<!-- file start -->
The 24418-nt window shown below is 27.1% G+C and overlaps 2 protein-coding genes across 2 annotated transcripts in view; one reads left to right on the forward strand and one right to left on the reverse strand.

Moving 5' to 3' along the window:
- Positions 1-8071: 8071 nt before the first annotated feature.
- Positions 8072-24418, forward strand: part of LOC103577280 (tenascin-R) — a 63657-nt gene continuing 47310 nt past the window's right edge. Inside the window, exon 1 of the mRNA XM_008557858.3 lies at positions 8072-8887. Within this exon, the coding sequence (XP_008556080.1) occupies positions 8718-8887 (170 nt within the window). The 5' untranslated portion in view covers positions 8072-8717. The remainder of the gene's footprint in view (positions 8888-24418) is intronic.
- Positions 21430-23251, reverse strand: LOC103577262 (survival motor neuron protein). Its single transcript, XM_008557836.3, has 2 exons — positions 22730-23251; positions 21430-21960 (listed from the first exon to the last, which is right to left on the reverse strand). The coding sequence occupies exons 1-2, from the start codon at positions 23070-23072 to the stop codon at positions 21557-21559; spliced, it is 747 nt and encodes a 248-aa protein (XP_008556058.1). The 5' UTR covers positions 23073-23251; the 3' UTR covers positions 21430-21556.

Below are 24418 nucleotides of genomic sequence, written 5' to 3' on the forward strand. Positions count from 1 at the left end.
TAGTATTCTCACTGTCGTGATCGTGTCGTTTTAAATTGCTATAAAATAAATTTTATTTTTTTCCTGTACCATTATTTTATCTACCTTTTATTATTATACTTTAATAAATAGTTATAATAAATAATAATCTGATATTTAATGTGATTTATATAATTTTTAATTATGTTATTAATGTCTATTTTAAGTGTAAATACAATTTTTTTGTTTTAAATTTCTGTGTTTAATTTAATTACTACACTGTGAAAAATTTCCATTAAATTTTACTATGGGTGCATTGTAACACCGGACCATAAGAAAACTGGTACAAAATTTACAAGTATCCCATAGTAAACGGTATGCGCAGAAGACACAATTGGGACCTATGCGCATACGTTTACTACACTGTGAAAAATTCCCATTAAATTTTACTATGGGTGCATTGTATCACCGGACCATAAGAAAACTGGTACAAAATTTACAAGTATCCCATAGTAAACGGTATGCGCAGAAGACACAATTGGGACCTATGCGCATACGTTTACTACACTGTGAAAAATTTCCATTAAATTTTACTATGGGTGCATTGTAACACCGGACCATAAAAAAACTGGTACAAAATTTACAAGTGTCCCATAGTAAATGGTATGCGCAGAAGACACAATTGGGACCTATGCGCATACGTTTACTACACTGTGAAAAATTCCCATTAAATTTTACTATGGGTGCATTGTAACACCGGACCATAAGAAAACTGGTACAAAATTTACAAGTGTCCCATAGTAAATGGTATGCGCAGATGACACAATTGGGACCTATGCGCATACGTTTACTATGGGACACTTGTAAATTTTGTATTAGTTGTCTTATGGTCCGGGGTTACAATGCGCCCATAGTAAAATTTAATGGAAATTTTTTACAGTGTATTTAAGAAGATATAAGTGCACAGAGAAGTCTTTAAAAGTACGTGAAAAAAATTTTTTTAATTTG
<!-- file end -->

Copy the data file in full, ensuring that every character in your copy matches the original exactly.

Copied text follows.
The 24418-nt window shown below is 27.1% G+C and overlaps 2 protein-coding genes across 2 annotated transcripts in view; one reads left to right on the forward strand and one right to left on the reverse strand.

Moving 5' to 3' along the window:
- Positions 1-8071: 8071 nt before the first annotated feature.
- Positions 8072-24418, forward strand: part of LOC103577280 (tenascin-R) — a 63657-nt gene continuing 47310 nt past the window's right edge. Inside the window, exon 1 of the mRNA XM_008557858.3 lies at positions 8072-8887. Within this exon, the coding sequence (XP_008556080.1) occupies positions 8718-8887 (170 nt within the window). The 5' untranslated portion in view covers positions 8072-8717. The remainder of the gene's footprint in view (positions 8888-24418) is intronic.
- Positions 21430-23251, reverse strand: LOC103577262 (survival motor neuron protein). Its single transcript, XM_008557836.3, has 2 exons — positions 22730-23251; positions 21430-21960 (listed from the first exon to the last, which is right to left on the reverse strand). The coding sequence occupies exons 1-2, from the start codon at positions 23070-23072 to the stop codon at positions 21557-21559; spliced, it is 747 nt and encodes a 248-aa protein (XP_008556058.1). The 5' UTR covers positions 23073-23251; the 3' UTR covers positions 21430-21556.

Below are 24418 nucleotides of genomic sequence, written 5' to 3' on the forward strand. Positions count from 1 at the left end.
TAGTATTCTCACTGTCGTGATCGTGTCGTTTTAAATTGCTATAAAATAAATTTTATTTTTTTCCTGTACCATTATTTTATCTACCTTTTATTATTATACTTTAATAAATAGTTATAATAAATAATAATCTGATATTTAATGTGATTTATATAATTTTTAATTATGTTATTAATGTCTATTTTAAGTGTAAATACAATTTTTTTGTTTTAAATTTCTGTGTTTAATTTAATTACTACACTGTGAAAAATTTCCATTAAATTTTACTATGGGTGCATTGTAACACCGGACCATAAGAAAACTGGTACAAAATTTACAAGTATCCCATAGTAAACGGTATGCGCAGAAGACACAATTGGGACCTATGCGCATACGTTTACTACACTGTGAAAAATTCCCATTAAATTTTACTATGGGTGCATTGTATCACCGGACCATAAGAAAACTGGTACAAAATTTACAAGTATCCCATAGTAAACGGTATGCGCAGAAGACACAATTGGGACCTATGCGCATACGTTTACTACACTGTGAAAAATTTCCATTAAATTTTACTATGGGTGCATTGTAACACCGGACCATAAAAAAACTGGTACAAAATTTACAAGTGTCCCATAGTAAATGGTATGCGCAGAAGACACAATTGGGACCTATGCGCATACGTTTACTACACTGTGAAAAATTCCCATTAAATTTTACTATGGGTGCATTGTAACACCGGACCATAAGAAAACTGGTACAAAATTTACAAGTGTCCCATAGTAAATGGTATGCGCAGATGACACAATTGGGACCTATGCGCATACGTTTACTATGGGACACTTGTAAATTTTGTATTAGTTGTCTTATGGTCCGGGGTTACAATGCGCCCATAGTAAAATTTAATGGAAATTTTTTACAGTGTATTTAAGAAGATATAAGTGCACAGAGAAGTCTTTAAAAGTACGTGAAAAAAATTTTTTTAATTTG